Nearly 2 Million Swing State Voters Presented No Photo ID

Leading up to a contentious presidential election which may come down to a razor-thin separation between the two candidates, election security is critical. It was recently revealed that almost 2 million people in just three critical swing states have registered to vote without a photo ID.

This word came straight from the Social Security Administration (SSA).

Texas witnessed 1,250,710 people register to vote without the standard photo ID just since the start of 2024. Pennsylvania had 580,513 individuals register lacking this identification, and Arizona registered 220,731 such voters.

This is an issue that unites, not divides Americans. Studies show that 81% of U.S. voters favor laws requiring a simple photo ID to participate in the election process.

Of course, there will always be exceptions based on disabilities and other important factors that must be accounted for. This is true in virtually every walk of life.

But the America First Policy Institute reported that multiple studies proved that having this simple requirement does not negatively affect minority or other demographic groups from turning out to vote. Instead, it almost certainly instills confidence in the election system.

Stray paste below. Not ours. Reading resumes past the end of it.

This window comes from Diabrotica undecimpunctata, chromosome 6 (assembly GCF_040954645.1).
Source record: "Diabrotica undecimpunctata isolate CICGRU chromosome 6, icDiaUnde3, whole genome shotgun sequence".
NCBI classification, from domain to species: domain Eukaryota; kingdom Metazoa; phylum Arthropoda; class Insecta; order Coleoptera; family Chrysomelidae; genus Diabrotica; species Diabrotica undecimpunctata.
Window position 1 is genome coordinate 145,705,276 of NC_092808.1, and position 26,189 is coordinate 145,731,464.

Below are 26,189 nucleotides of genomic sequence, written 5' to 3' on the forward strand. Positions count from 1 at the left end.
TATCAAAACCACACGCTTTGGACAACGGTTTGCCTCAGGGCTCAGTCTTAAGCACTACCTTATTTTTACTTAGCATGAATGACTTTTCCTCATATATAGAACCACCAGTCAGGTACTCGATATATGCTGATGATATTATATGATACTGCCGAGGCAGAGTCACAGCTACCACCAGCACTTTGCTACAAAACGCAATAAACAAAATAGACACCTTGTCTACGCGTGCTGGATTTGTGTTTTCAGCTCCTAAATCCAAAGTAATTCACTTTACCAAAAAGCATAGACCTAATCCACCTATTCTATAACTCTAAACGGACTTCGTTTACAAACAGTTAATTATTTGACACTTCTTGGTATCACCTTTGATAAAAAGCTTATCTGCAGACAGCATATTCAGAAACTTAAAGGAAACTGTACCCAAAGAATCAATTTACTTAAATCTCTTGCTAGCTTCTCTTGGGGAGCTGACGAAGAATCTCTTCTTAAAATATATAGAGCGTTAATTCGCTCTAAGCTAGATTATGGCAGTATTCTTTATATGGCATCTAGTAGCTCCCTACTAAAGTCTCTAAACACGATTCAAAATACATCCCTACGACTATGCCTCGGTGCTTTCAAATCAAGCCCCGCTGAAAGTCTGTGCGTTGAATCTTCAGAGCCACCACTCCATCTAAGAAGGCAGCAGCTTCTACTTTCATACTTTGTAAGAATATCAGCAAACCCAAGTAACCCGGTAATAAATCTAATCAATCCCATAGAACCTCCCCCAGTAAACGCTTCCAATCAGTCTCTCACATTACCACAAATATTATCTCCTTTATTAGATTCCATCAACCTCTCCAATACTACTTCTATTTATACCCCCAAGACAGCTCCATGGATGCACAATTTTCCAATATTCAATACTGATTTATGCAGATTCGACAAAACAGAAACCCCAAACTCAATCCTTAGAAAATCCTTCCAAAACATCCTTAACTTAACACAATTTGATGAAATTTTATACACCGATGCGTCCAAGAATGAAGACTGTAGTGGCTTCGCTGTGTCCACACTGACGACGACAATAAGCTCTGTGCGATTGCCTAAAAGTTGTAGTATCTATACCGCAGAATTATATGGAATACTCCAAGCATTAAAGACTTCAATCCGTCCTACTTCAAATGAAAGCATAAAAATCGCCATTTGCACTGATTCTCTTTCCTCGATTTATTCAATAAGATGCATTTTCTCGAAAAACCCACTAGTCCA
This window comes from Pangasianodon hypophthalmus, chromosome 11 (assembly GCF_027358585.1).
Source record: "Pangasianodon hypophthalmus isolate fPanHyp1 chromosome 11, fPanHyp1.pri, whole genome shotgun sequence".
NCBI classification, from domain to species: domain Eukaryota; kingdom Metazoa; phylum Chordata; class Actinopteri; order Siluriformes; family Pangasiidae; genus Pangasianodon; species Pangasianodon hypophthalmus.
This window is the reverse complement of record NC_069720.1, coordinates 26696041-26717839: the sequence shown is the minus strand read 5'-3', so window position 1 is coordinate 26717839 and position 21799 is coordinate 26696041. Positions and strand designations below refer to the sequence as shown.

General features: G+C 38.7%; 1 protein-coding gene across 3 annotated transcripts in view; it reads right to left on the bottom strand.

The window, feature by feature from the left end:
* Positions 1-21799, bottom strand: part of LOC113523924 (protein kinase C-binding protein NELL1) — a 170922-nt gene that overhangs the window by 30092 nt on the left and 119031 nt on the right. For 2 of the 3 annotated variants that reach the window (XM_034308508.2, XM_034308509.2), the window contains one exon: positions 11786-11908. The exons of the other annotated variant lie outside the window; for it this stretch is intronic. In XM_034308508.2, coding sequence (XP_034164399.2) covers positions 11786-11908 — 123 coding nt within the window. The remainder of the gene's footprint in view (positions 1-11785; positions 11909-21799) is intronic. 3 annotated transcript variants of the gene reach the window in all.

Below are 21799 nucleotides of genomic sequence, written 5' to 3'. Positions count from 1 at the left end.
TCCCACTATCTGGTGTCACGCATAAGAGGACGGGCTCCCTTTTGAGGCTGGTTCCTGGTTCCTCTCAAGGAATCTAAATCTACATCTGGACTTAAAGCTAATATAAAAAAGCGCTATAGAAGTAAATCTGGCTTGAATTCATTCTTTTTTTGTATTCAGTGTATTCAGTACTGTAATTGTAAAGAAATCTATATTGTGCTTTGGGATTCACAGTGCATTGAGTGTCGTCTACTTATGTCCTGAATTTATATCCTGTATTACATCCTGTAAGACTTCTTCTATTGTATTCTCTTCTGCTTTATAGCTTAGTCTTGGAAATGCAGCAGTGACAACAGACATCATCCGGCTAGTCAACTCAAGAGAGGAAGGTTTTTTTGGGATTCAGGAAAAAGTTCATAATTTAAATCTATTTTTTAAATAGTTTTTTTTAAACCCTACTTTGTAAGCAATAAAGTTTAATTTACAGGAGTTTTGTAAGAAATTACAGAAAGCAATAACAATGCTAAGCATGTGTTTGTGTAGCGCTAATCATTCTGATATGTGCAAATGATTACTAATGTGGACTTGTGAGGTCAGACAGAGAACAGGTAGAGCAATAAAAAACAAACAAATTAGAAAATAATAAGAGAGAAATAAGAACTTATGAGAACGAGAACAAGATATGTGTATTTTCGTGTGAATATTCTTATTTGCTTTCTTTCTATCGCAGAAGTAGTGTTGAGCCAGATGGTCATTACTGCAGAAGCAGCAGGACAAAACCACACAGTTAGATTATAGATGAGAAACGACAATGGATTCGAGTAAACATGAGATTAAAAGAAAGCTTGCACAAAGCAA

Having a photo ID is part of everyday life for virtually all Americans. Whether it’s purchasing alcohol or tobacco, utilizing the banking system or accessing society’s safety net, this practice permeated daily activities for the country for generations.

Opponents of such requirements insist that they are roadblocks thrown up in the path of specific demographics to the right to vote. They also claim that the cost of obtaining this standard identification is part of so-called “voter suppression.”

This despite the fact that some states now offer free photo ID services.

Showing such identification is also something that the vast majority of First World nations require to participate in their election process.

Fully 33 of 37 countries who are part of the Organization for Economic Co-operation and Development require a photo ID to vote. Japan is an outlier, but voters must present a barcode-verified ticket to participate.

New Zealand and Australia do not require a photo ID to vote.

As for participation rates, the countries that require such identification see a quite high mark — some reaching over 84% of the voting population. Compare that to the U.S., which saw only a two-thirds participation rate in the 2020 presidential election.

The effects of lax voter ID requirements bear close watching come November, no matter the outcome of the race.

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